The long period of weak wage growth has shown no sign of ending, as official figures show average wages increased by just 0.5 per cent in the three months to September.
That put annual wage growth at 2 per cent – just above the annual rate of inflation of 1.8 per cent.
The wage price index figures, released by the Australian Bureau of Statistics on Wednesday, were identical to the previous quarterly figures, and continued a nearly two-year run of weak wage growth, around the 2 per cent mark.
At the height of the mining boom, by contrast, wages were often growing at rates of more than 4 per cent a year.
Public sector wages continued to grow at a faster rate than private sector wages.
On average, someone working for the public sector saw their pay go up by 2.4 per cent over the year to September.
A private sector worker, on the other hand, only received a pay rise of 1.9 per cent, 0.1 of a percentage point above the consumer price index (CPI) of 1.8 per cent.
The CPI is the official measure of inflation.
Wage growth was strongest in Victoria, Queensland and Victoria, which all saw a 2.2 per cent rise. It was weakest in Western Australia, where wages grew by just 1.3 per cent, well under inflation.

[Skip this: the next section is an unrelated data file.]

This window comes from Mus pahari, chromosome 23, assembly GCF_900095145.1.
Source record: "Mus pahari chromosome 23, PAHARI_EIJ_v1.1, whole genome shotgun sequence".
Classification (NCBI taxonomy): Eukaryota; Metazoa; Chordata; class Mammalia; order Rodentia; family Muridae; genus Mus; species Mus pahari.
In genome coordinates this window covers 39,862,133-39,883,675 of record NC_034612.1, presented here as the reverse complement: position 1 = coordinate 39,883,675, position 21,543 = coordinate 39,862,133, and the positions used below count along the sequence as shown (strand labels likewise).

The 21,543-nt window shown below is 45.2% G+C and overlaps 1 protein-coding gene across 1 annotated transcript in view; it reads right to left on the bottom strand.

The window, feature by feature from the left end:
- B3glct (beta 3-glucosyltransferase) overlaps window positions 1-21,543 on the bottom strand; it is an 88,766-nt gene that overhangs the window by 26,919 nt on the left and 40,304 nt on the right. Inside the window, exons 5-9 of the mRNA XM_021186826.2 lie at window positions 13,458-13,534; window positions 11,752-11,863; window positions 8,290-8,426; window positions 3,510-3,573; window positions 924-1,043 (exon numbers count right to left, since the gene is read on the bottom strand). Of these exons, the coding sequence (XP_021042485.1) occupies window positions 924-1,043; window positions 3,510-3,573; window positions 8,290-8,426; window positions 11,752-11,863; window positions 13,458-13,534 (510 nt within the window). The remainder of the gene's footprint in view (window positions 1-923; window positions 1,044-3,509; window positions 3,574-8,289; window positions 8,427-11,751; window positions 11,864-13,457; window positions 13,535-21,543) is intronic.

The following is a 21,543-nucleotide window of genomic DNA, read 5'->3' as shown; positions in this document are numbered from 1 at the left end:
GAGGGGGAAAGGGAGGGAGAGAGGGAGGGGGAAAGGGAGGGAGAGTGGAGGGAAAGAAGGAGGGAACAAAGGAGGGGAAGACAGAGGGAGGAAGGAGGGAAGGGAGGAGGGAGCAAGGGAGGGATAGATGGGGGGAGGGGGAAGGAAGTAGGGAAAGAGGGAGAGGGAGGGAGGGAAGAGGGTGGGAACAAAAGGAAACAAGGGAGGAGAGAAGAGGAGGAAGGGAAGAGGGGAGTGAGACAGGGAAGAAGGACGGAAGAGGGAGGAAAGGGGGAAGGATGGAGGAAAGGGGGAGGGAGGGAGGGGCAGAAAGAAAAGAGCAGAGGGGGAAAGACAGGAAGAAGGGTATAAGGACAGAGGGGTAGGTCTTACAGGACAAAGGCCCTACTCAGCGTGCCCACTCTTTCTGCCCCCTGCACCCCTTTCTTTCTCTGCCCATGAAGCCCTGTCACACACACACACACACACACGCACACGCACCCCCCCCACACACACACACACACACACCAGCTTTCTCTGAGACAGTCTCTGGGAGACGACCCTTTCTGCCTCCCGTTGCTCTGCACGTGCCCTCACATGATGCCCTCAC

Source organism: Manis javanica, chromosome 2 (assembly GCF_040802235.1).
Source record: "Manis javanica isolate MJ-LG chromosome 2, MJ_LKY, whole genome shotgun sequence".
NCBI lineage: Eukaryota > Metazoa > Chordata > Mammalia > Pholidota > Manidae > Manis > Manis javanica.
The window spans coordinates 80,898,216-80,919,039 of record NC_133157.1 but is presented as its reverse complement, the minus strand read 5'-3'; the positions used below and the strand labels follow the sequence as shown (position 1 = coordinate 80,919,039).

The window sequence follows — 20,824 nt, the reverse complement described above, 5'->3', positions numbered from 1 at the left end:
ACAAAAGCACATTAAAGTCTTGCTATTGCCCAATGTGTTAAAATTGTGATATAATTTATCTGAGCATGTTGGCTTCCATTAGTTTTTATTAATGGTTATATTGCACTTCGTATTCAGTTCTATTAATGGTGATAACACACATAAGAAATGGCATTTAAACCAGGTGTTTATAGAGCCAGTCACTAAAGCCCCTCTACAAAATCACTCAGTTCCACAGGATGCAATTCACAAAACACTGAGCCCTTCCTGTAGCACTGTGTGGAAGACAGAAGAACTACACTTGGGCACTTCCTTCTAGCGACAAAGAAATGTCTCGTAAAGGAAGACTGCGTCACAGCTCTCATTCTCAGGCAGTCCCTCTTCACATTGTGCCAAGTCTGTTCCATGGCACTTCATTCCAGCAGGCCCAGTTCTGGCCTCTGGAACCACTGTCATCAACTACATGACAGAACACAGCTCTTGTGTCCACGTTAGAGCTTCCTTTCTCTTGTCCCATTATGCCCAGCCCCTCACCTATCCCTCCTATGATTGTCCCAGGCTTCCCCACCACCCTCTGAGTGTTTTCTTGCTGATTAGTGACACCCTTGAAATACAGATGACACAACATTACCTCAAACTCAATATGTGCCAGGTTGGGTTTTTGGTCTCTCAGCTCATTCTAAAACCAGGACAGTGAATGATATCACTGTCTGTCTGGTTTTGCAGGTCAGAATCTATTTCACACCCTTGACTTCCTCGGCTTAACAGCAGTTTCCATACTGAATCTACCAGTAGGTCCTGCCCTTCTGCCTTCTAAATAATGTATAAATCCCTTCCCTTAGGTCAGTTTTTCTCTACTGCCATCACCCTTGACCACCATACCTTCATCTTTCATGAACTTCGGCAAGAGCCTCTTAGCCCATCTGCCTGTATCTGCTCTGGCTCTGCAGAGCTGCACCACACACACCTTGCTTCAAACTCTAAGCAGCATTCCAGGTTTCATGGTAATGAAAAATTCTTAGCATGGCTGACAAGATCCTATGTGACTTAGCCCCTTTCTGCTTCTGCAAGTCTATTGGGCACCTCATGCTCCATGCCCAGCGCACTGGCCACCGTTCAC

Western Australia’s lacklustre result correlated with weak wage growth in the mining sector, the industry that dominates in WA.
Mining saw insipid wage growth of just 1.2 per cent for the year.
Healthcare, arts and recreation services saw the strongest wage growth, at 2.7 per cent.
The results, though disappointing, were expected. Last month Reserve Bank of Australia governor Philip Lowe predicted low wage growth would continue for “for a while yet”.
And last week, the RBA acknowledged that a shift to lower-paid work was a structural issue that could be keeping wages down.
Callam Pickering, APAC economist for global job site Indeed, said the latest wage price index was “disappointing”, and predicted it would continue for the “foreseeable future”.
“Private sector wages have increased by just 1.9 per cent over the past twelve months – barely keeping pace with inflation – despite improved business conditions and corporate profitability,” he said.
“Growth remains weak across every Australian state, particularly in Western Australia, with wages rising by around or just above 2 per cent in most states.
He said wage growth was “key” for the Australian economy.
“It’s the key for monetary policy, the key for inflation, and the key for improved retail spending. Stronger business conditions and lower unemployment should, in time, lead to higher wage growth,” he said.
But he said a “high degree of slack” in the labour market could keep wage growth “relatively low” for some time.